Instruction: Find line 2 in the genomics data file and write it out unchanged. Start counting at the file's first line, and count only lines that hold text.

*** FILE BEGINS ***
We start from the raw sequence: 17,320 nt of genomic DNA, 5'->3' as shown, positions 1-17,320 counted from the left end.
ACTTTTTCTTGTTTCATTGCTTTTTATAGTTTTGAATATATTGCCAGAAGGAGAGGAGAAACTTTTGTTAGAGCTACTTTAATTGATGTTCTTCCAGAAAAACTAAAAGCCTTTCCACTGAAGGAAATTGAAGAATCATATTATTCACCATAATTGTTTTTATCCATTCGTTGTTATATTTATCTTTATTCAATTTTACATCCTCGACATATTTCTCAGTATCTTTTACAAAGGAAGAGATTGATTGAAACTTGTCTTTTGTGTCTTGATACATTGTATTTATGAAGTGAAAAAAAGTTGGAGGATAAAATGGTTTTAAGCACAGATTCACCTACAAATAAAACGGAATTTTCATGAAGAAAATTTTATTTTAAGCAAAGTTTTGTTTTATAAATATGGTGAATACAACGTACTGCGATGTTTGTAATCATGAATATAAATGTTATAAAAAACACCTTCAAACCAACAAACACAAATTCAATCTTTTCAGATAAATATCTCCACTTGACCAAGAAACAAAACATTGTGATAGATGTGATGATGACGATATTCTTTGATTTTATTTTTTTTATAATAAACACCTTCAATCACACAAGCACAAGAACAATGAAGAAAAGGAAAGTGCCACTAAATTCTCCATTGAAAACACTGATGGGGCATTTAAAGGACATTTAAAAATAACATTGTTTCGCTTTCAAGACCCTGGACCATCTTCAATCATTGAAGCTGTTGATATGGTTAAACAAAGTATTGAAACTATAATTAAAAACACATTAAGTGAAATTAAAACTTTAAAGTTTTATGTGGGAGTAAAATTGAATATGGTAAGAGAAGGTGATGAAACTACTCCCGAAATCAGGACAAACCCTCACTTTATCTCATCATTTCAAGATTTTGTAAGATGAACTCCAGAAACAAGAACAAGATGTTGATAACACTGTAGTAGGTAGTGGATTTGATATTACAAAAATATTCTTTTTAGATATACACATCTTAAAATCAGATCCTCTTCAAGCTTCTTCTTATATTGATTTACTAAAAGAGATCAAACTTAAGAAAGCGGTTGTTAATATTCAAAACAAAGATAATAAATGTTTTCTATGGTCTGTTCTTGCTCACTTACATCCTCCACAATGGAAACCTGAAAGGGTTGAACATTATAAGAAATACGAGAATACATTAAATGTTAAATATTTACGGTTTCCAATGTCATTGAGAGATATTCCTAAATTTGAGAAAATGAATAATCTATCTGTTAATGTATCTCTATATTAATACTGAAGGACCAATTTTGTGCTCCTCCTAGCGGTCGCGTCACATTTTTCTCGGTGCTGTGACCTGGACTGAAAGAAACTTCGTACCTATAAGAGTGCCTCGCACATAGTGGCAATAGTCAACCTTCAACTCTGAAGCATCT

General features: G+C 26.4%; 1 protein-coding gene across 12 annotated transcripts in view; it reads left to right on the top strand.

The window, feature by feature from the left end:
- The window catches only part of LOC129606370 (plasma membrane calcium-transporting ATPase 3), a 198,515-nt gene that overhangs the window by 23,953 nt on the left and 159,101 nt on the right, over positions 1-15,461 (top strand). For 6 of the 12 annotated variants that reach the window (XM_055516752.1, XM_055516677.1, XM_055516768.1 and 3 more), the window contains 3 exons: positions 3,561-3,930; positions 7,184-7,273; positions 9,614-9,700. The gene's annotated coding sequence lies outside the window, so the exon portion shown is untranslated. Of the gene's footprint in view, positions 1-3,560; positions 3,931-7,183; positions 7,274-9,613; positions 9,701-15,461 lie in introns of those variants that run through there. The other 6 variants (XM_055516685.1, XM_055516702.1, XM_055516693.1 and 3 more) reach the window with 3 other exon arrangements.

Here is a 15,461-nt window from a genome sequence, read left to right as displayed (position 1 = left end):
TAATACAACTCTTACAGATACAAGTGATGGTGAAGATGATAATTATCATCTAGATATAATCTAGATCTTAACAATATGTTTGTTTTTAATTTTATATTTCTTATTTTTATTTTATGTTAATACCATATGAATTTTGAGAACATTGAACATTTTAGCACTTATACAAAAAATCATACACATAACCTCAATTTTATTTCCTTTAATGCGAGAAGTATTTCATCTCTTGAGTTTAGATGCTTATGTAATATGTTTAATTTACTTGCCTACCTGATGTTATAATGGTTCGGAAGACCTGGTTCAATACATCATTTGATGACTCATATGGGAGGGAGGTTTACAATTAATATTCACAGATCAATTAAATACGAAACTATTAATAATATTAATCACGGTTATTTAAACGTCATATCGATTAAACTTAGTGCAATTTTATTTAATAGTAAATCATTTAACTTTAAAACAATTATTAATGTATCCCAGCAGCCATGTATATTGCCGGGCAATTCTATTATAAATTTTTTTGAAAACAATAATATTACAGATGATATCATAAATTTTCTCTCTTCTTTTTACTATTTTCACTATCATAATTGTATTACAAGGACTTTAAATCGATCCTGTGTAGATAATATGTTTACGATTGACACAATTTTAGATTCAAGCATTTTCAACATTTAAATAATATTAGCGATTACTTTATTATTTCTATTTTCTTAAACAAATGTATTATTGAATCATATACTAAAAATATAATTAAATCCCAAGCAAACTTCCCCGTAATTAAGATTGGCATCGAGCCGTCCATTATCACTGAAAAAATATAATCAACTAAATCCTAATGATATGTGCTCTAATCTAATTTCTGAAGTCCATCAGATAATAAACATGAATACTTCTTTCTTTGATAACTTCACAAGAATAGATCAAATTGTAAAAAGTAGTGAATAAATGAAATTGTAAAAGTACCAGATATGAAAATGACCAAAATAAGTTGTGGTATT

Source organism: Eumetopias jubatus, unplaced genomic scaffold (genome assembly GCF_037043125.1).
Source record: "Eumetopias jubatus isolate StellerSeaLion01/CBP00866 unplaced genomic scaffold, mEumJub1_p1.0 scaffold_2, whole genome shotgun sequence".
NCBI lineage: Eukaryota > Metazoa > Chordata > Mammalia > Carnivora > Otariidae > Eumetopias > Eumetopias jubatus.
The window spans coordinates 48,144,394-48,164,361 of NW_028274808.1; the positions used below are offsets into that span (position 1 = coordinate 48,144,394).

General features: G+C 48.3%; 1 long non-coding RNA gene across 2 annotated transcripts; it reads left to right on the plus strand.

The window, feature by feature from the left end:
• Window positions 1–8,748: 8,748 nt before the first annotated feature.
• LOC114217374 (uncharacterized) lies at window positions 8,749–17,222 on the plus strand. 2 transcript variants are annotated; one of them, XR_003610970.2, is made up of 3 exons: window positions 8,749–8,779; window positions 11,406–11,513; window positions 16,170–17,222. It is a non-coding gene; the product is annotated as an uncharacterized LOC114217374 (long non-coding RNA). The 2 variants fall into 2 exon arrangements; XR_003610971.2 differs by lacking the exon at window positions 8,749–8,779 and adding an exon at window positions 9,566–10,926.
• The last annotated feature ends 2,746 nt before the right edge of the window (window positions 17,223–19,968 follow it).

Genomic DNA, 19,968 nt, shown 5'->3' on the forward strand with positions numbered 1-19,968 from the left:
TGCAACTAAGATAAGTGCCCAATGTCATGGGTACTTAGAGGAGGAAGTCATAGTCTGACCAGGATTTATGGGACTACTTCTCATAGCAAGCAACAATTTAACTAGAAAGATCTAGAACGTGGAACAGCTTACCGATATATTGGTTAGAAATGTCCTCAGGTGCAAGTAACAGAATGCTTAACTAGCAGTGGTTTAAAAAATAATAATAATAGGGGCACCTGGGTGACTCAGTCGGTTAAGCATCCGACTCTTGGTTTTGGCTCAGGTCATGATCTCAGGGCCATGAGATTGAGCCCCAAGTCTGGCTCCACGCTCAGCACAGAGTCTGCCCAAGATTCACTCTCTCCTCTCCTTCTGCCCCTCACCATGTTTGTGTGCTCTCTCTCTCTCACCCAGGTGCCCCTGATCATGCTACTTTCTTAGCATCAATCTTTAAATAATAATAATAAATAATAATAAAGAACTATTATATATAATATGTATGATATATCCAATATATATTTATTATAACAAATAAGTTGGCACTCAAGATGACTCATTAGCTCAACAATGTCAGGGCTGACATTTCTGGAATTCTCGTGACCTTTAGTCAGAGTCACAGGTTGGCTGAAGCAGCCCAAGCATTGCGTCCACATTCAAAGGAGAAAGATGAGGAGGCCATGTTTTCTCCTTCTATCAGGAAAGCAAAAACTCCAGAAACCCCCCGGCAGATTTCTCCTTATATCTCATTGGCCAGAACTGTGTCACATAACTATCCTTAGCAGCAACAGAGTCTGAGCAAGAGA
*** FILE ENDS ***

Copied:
ACTTTTTCTTGTTTCATTGCTTTTTATAGTTTTGAATATATTGCCAGAAGGAGAGGAGAAACTTTTGTTAGAGCTACTTTAATTGATGTTCTTCCAGAAAAACTAAAAGCCTTTCCACTGAAGGAAATTGAAGAATCATATTATTCACCATAATTGTTTTTATCCATTCGTTGTTATATTTATCTTTATTCAATTTTACATCCTCGACATATTTCTCAGTATCTTTTACAAAGGAAGAGATTGATTGAAACTTGTCTTTTGTGTCTTGATACATTGTATTTATGAAGTGAAAAAAAGTTGGAGGATAAAATGGTTTTAAGCACAGATTCACCTACAAATAAAACGGAATTTTCATGAAGAAAATTTTATTTTAAGCAAAGTTTTGTTTTATAAATATGGTGAATACAACGTACTGCGATGTTTGTAATCATGAATATAAATGTTATAAAAAACACCTTCAAACCAACAAACACAAATTCAATCTTTTCAGATAAATATCTCCACTTGACCAAGAAACAAAACATTGTGATAGATGTGATGATGACGATATTCTTTGATTTTATTTTTTTTATAATAAACACCTTCAATCACACAAGCACAAGAACAATGAAGAAAAGGAAAGTGCCACTAAATTCTCCATTGAAAACACTGATGGGGCATTTAAAGGACATTTAAAAATAACATTGTTTCGCTTTCAAGACCCTGGACCATCTTCAATCATTGAAGCTGTTGATATGGTTAAACAAAGTATTGAAACTATAATTAAAAACACATTAAGTGAAATTAAAACTTTAAAGTTTTATGTGGGAGTAAAATTGAATATGGTAAGAGAAGGTGATGAAACTACTCCCGAAATCAGGACAAACCCTCACTTTATCTCATCATTTCAAGATTTTGTAAGATGAACTCCAGAAACAAGAACAAGATGTTGATAACACTGTAGTAGGTAGTGGATTTGATATTACAAAAATATTCTTTTTAGATATACACATCTTAAAATCAGATCCTCTTCAAGCTTCTTCTTATATTGATTTACTAAAAGAGATCAAACTTAAGAAAGCGGTTGTTAATATTCAAAACAAAGATAATAAATGTTTTCTATGGTCTGTTCTTGCTCACTTACATCCTCCACAATGGAAACCTGAAAGGGTTGAACATTATAAGAAATACGAGAATACATTAAATGTTAAATATTTACGGTTTCCAATGTCATTGAGAGATATTCCTAAATTTGAGAAAATGAATAATCTATCTGTTAATGTATCTCTATATTAATACTGAAGGACCAATTTTGTGCTCCTCCTAGCGGTCGCGTCACATTTTTCTCGGTGCTGTGACCTGGACTGAAAGAAACTTCGTACCTATAAGAGTGCCTCGCACATAGTGGCAATAGTCAACCTTCAACTCTGAAGCATCT